The Magazine

Murdering History

How the past became fair game for detective stories.

Jan 3, 2005, Vol. 10, No. 16 • By JON L. BREEN
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Chaucer and the House of Fame

by Philippa Morgan

Carroll & Graf, 341 pp., $25

Time's Fool

A Mystery of Shakespeare

by Leonard Tourney

Forge, 320 pp., $24.95

The Mask of the Red Death

by Harold Schechter

Ballantine, 308 pp., $24.95

Death by Dickens

edited by Anne Perry

Berkley, 320 pp., $6.99

Ambrose Bierce and the Trey of Pearls

by Oakley Hall

Viking, 216 pp., $24.95

The Tale of Hill Top Farm

by Susan Wittig Albert

Berkley, 286 pp., $22.95

The London Blitz Murders

by Max Allan Collins

Berkley, 260 pp., $6.99

THE LINE BETWEEN FACT AND fancy has always been blurred in tabloid newspapers, plays and movies "based on a true story," biographies for schoolchildren, television commercials, political-campaign material, and other sources of popular entertainment. But in recent years the confusion has spread even to reputably published novels for adults. Consider, for example, the growing fictional practice of making detectives of historical celebrities.

In a small way, the phenomenon has been around for sixty years (or even longer, if you count the nineteenth-century fictionalized exploits of such real-life investigators as Vidocq and Allan Pinkerton). The first author to write a detective series about a historical personage was probably Lillian de la Torre, who cast Dr. Samuel Johnson in the Sherlock Holmes role, with James Boswell as his Watson, for a 1943 short story in Ellery Queen's Mystery Magazine. First collected in book form in Dr. Sam: Johnson, Detector (1946), the series would eventually fill four volumes.

Frederic Dannay, the editorial half of the Ellery Queen team, liked the idea. After publishing mysteries featuring Charlemagne, King Arthur, and Socrates, he discovered and nurtured the versatile Theodore Mathieson, who, beginning in 1959, made one-shot detectives of Leonardo da Vinci, Alexander the Great, Omar Khayyam, Hernando Cortez, Don Miguel de Cervantes, Daniel Defoe, Captain Cook, Dan'l Boone, Stanley and Livingstone, and Florence Nightingale. Mathieson followed his collected stories, The Great "Detectives" (1960), with one of the first novel-length examples, The Devil and Ben Franklin (1961).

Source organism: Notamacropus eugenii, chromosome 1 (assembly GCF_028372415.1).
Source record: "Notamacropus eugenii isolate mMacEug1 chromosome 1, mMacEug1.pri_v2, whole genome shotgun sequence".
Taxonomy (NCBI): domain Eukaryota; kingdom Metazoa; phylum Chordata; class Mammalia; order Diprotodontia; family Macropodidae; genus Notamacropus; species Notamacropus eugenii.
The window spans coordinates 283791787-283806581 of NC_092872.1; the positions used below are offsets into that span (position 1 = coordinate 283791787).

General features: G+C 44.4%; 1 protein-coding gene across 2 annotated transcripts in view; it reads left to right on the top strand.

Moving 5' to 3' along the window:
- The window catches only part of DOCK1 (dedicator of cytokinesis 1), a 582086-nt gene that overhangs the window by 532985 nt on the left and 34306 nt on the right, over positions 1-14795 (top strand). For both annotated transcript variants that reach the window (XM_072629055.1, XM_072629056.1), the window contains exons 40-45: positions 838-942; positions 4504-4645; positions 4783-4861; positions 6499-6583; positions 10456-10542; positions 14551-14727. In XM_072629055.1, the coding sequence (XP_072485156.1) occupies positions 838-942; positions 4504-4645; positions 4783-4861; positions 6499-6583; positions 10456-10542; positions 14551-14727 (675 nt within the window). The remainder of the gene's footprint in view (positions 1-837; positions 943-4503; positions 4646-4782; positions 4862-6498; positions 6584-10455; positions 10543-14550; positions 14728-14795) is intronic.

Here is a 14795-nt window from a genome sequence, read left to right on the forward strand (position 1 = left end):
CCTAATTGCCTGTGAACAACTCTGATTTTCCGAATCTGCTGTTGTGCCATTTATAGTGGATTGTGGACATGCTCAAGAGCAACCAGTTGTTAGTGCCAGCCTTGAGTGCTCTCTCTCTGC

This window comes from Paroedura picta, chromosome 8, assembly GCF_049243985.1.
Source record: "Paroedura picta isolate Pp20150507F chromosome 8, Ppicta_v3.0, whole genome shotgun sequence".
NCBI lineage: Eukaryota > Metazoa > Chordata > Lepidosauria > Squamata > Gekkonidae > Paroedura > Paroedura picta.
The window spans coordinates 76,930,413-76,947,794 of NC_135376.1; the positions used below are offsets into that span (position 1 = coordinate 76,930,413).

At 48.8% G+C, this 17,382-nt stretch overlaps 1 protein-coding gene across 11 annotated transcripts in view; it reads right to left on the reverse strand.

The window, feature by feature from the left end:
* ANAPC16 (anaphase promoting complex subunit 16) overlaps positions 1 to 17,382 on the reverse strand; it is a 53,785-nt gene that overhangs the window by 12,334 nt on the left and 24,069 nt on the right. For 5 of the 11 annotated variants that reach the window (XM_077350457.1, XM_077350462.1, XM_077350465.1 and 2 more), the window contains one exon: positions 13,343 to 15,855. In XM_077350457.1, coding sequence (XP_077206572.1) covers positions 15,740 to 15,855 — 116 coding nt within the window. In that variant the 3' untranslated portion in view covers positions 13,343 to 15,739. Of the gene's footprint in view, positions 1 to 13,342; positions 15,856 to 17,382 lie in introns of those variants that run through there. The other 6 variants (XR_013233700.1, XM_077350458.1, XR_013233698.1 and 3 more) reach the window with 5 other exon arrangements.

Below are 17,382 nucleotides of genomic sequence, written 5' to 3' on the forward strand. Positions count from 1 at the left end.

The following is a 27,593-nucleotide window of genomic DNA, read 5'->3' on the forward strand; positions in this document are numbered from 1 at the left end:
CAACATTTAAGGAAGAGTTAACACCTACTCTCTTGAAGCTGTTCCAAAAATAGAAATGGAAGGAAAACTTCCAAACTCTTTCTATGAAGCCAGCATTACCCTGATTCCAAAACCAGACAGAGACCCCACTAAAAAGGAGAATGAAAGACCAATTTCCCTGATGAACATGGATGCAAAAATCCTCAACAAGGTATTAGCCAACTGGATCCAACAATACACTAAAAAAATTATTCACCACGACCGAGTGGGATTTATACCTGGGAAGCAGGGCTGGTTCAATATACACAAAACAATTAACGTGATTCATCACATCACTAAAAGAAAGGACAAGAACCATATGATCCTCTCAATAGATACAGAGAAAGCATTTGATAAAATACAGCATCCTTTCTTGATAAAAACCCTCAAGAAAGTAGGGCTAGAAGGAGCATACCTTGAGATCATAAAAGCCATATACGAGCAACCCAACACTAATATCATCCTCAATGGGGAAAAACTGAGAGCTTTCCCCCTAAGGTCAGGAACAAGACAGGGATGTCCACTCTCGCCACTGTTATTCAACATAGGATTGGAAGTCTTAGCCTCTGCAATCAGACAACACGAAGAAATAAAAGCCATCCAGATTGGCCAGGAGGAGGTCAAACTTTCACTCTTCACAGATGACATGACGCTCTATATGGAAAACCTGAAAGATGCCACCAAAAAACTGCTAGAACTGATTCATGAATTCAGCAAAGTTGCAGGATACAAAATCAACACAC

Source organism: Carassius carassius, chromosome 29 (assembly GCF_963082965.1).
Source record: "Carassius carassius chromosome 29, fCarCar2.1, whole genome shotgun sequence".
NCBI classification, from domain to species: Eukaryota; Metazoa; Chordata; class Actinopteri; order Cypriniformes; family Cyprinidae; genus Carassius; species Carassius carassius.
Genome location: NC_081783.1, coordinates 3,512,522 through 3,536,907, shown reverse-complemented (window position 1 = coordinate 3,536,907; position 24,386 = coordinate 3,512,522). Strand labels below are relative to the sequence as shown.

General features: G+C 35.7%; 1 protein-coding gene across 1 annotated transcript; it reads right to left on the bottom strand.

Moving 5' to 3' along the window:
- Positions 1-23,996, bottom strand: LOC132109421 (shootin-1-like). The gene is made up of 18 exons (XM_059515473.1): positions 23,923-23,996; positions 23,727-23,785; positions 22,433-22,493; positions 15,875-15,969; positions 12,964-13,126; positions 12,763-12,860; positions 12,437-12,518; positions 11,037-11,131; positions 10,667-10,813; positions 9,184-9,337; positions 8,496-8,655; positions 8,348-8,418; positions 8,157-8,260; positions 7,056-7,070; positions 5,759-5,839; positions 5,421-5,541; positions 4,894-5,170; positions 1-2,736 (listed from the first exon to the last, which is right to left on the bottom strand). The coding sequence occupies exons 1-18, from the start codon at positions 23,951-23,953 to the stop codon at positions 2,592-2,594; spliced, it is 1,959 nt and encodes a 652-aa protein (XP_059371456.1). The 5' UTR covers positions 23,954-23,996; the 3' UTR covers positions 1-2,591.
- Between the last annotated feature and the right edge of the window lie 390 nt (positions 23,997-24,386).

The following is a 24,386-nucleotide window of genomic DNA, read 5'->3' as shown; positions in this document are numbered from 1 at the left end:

Still, as recently as the 1970s, the practice was rare, involving only stray volumes like John Dickson Carr's final novel The Hungry Goblin (1972), with Wilkie Collins as detective, and Margaret Doody's Aristotle Detective (1978).

Then came the deluge. The ranks have included some whose real-life roles made them plausible sleuths--British magistrate Sir John Fielding, Al Capone's nemesis Eliot Ness, onetime New York police commissioner Theodore Roosevelt--while others were more unlikely: Queen Elizabeth I; Edward VII while he was prince of Wales; First Lady Eleanor Roosevelt; and such entertainers as Groucho Marx, the team of Enrico Caruso and Geraldine Farrar (she being the brighter one), and Elvis Presley.

Most of the subjects have been writers, usually but not always those associated with fictional crime. The appearances in detective fiction of Arthur Conan Doyle, who actually had some experience investigating real-life mysteries, have varied from the young medical student playing Watson to his mentor Dr. Joseph Bell (the inspiration for Sherlock Holmes) to the latter-day apologist for spiritualism, often in tandem with Houdini, the debunker of spiritualist frauds rather than the believer. Dashiell Hammett, once a Pinkerton operative, was a natural as a fictional sleuth. Also detecting have been writers outside or on the periphery of the field, including Mark Twain, Jack London, and Jane Austen.

AMONG RECENT ENTRIES, there's Philippa Morgan's first novel, Chaucer and the House of Fame, about Geoffrey Chaucer on a 1370 mission to France for his patron John of Gaunt. The Comte de Guyac, whose loyalty to the English king Chaucer seeks to clarify, is colorfully murdered in the course of a boar hunt. Chaucer's diplomatic profession makes him at least marginally credible as a detective, and Morgan spins a neat mystery plot. Chaucer has yet to write Canterbury Tales, and he gets the inspiration for the Miller's Tale in the course of his adventures. Some readers may question the decision to insert modern idioms into the dialogue, but given that Chaucer and his contemporaries spoke nothing like we do now, Morgan manages to make them sound natural while avoiding the most jarring anachronisms. She includes no historical notes, but her knowledge of the poet and his time is convincing.